• California Penal Code Section 647(e): Unpermitted lodging
  • Berkeley Municipal Code Section 14.48.020: Items obstructing sidewalks
  • Berkeley Municipal Code Section 13.36: Persons obstructing sidewalks.”
Really? This obvious boondoggle, those banal little glass houses that they’ve built over the BART entrances, cost the public Seven Point Six Million Dollars? And we need to invoke the Penal Code to evict the homeless from this tacky little plaza? 

Just for comparison, how much affordable housing could have been built with the amount of money that went into this pork project? 

Well, here’s just one example of what could be done: All Souls Episcopal Church is hoping to build 37 affordable housing units for seniors on part of its Oxford Street property. There’s a possible outside source of government funding which could be tapped, but the church needs to demonstrate access to at least $6 million to qualify to compete for the grant. It asked the City of Berkeley to put up that amount, but the city didn’t have the cash at the moment. Disregarding for the moment the merits (or lack of them) of this particular project design, money that could have been leveraged by All Souls to provide needed housing was spent on redecorating the BART plaza. 

And now the Mayor proposes “to promote a plaza that is welcoming to all” by kicking unsightly homeless people out of the public space. 

Where’s Tom Lehrer when we need him? I can almost hear the satirical song he should be writing about this newspeak proposal: 

“Welcome to all, except just not to you!
Don’t think you’re at home, since it just isn’t true.
Don’t lie, camp or sit, don’t doze for a bit.
Or you're sure to end up in the stew…. ” 

Too bad the Ninth Circuit has rained on the parade. The item was pulled from the agenda at the last minute on Thursday, per advice of the city attorney, who referenced Martin v. City of Boise

When I started writing this I’d intended to talk about the ridiculous game of whack-a-mole the city has been playing with people struggling to house themselves on public property in tents and vehicles. 

I’d hoped to discuss the incredible vanishing shelter bed dance imposed on those who don’t even have tents. 

I intended to point out that every locality that I know well sincerely believes that its problems with homelessness are unique, the result of its uniquely generous public services which attract homeless clients from miles around. 

I was going to reminisce about the first homeless family in Ann Arbor, discovered in the late sixties out of work and living under a bridge, who became celebrities and were appointed to city commissions because they were so unusual.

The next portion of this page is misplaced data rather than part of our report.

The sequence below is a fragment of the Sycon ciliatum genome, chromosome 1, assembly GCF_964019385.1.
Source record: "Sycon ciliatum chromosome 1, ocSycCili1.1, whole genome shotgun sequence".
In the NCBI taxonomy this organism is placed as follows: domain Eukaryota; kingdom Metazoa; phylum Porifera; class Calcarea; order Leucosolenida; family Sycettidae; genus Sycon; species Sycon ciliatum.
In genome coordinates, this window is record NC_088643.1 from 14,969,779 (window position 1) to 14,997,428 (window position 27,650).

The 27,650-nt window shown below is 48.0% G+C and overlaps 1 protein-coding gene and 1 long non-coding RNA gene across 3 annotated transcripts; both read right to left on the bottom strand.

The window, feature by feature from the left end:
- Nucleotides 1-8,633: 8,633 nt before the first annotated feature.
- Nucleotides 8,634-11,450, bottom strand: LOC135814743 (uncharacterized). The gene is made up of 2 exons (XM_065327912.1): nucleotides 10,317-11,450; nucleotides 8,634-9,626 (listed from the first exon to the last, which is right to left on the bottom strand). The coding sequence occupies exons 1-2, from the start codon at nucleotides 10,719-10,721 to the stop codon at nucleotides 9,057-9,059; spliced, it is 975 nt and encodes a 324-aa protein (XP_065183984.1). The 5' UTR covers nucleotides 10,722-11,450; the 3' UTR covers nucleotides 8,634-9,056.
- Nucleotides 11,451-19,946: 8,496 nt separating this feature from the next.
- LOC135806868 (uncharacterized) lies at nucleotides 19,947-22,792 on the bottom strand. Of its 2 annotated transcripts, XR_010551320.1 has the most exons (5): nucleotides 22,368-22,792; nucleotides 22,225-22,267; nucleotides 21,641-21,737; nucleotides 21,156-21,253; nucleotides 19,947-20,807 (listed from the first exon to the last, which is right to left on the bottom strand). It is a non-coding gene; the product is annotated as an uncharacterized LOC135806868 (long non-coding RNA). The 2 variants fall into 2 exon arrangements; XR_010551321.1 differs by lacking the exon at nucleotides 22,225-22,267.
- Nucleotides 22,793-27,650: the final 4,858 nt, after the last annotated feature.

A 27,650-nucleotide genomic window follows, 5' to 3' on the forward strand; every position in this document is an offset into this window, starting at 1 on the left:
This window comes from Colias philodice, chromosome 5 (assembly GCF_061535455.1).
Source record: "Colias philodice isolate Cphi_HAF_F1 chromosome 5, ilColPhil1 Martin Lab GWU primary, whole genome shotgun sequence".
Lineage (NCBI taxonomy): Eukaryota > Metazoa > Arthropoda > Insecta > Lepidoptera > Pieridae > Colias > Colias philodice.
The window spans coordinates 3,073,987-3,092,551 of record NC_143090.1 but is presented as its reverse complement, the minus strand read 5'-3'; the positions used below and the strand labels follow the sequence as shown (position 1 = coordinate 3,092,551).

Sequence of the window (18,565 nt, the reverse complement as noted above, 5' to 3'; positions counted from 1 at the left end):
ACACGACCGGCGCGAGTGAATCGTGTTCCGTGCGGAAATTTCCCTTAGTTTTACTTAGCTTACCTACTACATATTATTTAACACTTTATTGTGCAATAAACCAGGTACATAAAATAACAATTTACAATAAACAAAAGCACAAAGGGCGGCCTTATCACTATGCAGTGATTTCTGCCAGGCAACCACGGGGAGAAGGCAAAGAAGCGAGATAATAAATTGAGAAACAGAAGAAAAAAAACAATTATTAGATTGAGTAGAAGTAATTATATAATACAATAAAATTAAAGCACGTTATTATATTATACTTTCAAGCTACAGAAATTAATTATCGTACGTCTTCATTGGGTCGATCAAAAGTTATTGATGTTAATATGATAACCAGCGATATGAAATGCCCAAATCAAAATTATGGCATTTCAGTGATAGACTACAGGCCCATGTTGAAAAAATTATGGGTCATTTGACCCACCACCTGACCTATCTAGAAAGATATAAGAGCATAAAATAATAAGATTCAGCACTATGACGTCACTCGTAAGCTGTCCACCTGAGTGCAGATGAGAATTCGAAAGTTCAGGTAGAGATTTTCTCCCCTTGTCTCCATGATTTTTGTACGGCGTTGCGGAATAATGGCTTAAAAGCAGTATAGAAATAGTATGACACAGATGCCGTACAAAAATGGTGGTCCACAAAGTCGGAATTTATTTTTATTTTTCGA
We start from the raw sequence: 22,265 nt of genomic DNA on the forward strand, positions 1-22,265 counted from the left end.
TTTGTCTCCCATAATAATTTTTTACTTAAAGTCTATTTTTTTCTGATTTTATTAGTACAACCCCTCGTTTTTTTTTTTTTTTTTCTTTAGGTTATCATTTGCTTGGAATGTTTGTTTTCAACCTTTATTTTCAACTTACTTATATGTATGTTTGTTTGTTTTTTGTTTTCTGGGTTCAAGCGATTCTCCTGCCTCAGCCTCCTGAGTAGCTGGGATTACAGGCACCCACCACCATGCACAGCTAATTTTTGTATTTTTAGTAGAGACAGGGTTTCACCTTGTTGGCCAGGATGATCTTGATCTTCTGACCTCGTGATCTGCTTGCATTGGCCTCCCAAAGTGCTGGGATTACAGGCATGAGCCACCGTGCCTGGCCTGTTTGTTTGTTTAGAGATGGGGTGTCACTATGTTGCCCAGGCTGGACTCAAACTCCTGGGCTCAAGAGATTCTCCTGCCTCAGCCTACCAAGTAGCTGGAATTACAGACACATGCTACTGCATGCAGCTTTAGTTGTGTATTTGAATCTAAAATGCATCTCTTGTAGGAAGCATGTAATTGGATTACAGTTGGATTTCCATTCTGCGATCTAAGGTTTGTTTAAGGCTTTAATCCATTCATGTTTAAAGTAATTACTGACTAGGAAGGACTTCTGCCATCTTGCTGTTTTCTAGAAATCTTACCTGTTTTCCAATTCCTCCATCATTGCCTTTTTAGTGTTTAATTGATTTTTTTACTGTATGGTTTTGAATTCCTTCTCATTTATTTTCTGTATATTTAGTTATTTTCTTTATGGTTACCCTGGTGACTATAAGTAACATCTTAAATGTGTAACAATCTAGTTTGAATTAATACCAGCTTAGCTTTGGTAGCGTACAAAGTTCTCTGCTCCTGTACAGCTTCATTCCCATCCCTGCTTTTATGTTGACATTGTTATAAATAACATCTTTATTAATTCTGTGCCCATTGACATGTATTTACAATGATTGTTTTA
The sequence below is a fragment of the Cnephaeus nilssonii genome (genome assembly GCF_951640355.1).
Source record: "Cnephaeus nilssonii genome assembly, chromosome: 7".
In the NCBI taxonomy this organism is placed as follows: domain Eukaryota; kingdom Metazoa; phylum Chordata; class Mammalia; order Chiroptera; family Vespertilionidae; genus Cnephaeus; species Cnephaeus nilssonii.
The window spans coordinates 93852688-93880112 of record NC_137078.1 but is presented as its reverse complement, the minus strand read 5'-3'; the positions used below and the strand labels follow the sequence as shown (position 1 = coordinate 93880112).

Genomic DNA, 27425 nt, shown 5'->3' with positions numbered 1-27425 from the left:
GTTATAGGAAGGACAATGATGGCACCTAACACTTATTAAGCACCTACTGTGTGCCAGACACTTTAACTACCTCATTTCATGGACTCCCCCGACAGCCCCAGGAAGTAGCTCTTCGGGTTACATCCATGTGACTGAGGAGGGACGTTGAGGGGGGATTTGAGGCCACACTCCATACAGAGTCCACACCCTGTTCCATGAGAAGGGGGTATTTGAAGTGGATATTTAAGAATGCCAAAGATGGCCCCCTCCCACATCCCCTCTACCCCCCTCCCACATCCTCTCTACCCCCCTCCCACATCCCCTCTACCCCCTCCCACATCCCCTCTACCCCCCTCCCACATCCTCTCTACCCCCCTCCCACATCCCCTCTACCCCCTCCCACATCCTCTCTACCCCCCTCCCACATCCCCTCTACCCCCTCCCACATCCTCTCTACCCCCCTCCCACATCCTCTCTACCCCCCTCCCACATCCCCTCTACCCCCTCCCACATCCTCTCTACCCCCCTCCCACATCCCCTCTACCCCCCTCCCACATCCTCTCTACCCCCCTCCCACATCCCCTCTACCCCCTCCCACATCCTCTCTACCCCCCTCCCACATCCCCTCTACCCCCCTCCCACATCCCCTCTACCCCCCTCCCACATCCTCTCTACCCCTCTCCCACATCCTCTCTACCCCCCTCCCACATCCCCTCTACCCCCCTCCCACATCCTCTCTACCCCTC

I recalled the first homeless person in the Elmwood, sometime in the 1970s, a nice guy named John, probably schizophrenic, who had a routine list of addresses he called on for help when needed. 

I thought of our friend Terry, developmentally disabled, dirty and drug addicted when he rang our doorbell in the 80s, who found a group home in Fremont where he could lead a dignified life. 

I remembered wise-cracking crack-damaged Betty Bunton, cheated by Wells Fargo out of part of her SSI check every month, who died of asthma trying to get to the Alta Bates ER. 

But there will be plenty of time to tell all these stories and more, because homelessness has become a permanent national affliction. The Berkeley City Council, like city councils everywhere, will continue to dilly-dally around with various “solutions” which don’t take into account the enormous diversity of those individuals we used to call “street people”. 

They end up on our streets for lots of reasons: mental illness, drugs, no family, no money, no job, but they still have the right to life, a term expropriated to protect fetuses but certainly applicable to full grown humans. 

The Boise opinion gets it right. Sitting, lying, and sleeping are universal and unavoidable consequences of being human and deserve protection as such. Unless the city of Berkeley can provide safe and convenient places for all of our human population to sit, lie and sleep, we don’t have the right to banish some of us from public areas. At the rate we’re going, that won’t happen any time soon.